August 2010 -
July 2010 -
Not long ago, a visitor from India had a question about this magazine. Why, he wondered, did we write about our Indian-American rather than our American experience. To put it another way, the gap between ‘Indian’ and ‘American’ (whether one uses the hyphen or not) puzzled him. Why be on the margins, he seemed to be implying, instead of being in the mainstream.
June 2010 -
October 2009 -
“Do I want to marry?” “Am I ready to bite the bullet?” “How do I know—really know—if I have found my soul mate?”
September 2009 -
Should we blindly support “Indian-American” candidates—even if their politics can be damaging to us as a demographic group?
August 2009 -
Strictly from an objective stance, there is no risk that Mumbai would, anytime soon, make it to any list of the Top 10 Most Livable Cities.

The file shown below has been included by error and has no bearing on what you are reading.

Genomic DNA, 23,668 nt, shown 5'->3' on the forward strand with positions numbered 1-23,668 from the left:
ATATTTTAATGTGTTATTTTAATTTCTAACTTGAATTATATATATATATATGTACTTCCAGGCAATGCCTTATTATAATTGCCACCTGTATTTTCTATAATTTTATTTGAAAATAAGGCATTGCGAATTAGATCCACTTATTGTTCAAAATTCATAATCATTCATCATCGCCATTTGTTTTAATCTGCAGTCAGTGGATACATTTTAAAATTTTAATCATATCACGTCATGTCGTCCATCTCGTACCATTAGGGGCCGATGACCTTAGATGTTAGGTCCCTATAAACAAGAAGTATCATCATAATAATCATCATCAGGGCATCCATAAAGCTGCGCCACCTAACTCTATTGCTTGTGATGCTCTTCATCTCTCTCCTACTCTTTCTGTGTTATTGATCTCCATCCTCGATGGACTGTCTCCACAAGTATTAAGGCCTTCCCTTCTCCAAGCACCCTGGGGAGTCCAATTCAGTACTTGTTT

May 2009 -
“Don’t we live in a great country,” goes the joke. “If you are late paying your charge card bill, you incur a late fee. But if you simply can’t or won’t pay the bill at all, then you are off the hook altogether.
March 2009 -
The fact that the story is set in Mumbai, my hometown, made it that much more personal and discomforting. My impulsive reaction was to cry foul—that this was not the Mumbai I remember growing up in.
January 2009 -
Secularism, a product of a mature civilization, is certainly advantageous to all demographic groups. But for the minority, it is an outright boon—something to be cherished and preserved at any cost.
November 2008 -
Most of us grew up experiencing—either first hand or at close quarters—real hardships. Regardless of the economy (which did not seem to have such a pronounced sway on our everyday lives in those days), we always knew what it meant.